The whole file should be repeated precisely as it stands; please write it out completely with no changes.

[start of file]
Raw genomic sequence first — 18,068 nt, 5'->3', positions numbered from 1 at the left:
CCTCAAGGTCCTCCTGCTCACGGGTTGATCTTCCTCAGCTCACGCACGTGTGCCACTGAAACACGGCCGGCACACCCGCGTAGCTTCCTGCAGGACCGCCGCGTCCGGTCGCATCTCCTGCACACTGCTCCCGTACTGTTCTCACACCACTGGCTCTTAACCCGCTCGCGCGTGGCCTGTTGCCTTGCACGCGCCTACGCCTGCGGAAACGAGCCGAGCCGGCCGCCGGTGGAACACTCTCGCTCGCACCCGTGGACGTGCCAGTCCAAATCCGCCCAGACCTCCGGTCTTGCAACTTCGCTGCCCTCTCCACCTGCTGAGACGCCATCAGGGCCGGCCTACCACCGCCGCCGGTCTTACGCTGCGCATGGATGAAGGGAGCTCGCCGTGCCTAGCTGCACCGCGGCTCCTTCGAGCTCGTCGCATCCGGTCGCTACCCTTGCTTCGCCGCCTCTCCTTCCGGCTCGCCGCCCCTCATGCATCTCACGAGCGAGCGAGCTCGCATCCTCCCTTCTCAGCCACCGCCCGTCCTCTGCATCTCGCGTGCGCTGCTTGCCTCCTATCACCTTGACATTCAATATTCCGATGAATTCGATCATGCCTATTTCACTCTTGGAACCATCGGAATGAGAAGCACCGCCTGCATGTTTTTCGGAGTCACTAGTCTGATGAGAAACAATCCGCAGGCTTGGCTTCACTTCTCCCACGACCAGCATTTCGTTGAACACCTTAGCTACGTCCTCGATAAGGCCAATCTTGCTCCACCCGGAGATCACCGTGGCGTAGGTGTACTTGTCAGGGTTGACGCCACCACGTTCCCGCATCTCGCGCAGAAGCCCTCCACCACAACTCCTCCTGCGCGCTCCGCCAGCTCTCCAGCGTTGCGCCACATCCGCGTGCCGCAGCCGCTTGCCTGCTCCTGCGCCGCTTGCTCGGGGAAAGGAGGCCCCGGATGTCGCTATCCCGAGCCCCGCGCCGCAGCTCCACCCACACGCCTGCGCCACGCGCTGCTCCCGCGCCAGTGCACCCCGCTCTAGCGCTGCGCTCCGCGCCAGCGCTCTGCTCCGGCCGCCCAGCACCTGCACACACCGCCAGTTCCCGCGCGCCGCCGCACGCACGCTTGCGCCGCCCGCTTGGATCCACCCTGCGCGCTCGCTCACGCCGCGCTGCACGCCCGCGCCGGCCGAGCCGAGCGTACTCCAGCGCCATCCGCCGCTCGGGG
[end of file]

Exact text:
Raw genomic sequence first — 18,068 nt, 5'->3', positions numbered from 1 at the left:
CCTCAAGGTCCTCCTGCTCACGGGTTGATCTTCCTCAGCTCACGCACGTGTGCCACTGAAACACGGCCGGCACACCCGCGTAGCTTCCTGCAGGACCGCCGCGTCCGGTCGCATCTCCTGCACACTGCTCCCGTACTGTTCTCACACCACTGGCTCTTAACCCGCTCGCGCGTGGCCTGTTGCCTTGCACGCGCCTACGCCTGCGGAAACGAGCCGAGCCGGCCGCCGGTGGAACACTCTCGCTCGCACCCGTGGACGTGCCAGTCCAAATCCGCCCAGACCTCCGGTCTTGCAACTTCGCTGCCCTCTCCACCTGCTGAGACGCCATCAGGGCCGGCCTACCACCGCCGCCGGTCTTACGCTGCGCATGGATGAAGGGAGCTCGCCGTGCCTAGCTGCACCGCGGCTCCTTCGAGCTCGTCGCATCCGGTCGCTACCCTTGCTTCGCCGCCTCTCCTTCCGGCTCGCCGCCCCTCATGCATCTCACGAGCGAGCGAGCTCGCATCCTCCCTTCTCAGCCACCGCCCGTCCTCTGCATCTCGCGTGCGCTGCTTGCCTCCTATCACCTTGACATTCAATATTCCGATGAATTCGATCATGCCTATTTCACTCTTGGAACCATCGGAATGAGAAGCACCGCCTGCATGTTTTTCGGAGTCACTAGTCTGATGAGAAACAATCCGCAGGCTTGGCTTCACTTCTCCCACGACCAGCATTTCGTTGAACACCTTAGCTACGTCCTCGATAAGGCCAATCTTGCTCCACCCGGAGATCACCGTGGCGTAGGTGTACTTGTCAGGGTTGACGCCACCACGTTCCCGCATCTCGCGCAGAAGCCCTCCACCACAACTCCTCCTGCGCGCTCCGCCAGCTCTCCAGCGTTGCGCCACATCCGCGTGCCGCAGCCGCTTGCCTGCTCCTGCGCCGCTTGCTCGGGGAAAGGAGGCCCCGGATGTCGCTATCCCGAGCCCCGCGCCGCAGCTCCACCCACACGCCTGCGCCACGCGCTGCTCCCGCGCCAGTGCACCCCGCTCTAGCGCTGCGCTCCGCGCCAGCGCTCTGCTCCGGCCGCCCAGCACCTGCACACACCGCCAGTTCCCGCGCGCCGCCGCACGCACGCTTGCGCCGCCCGCTTGGATCCACCCTGCGCGCTCGCTCACGCCGCGCTGCACGCCCGCGCCGGCCGAGCCGAGCGTACTCCAGCGCCATCCGCCGCTCGGGG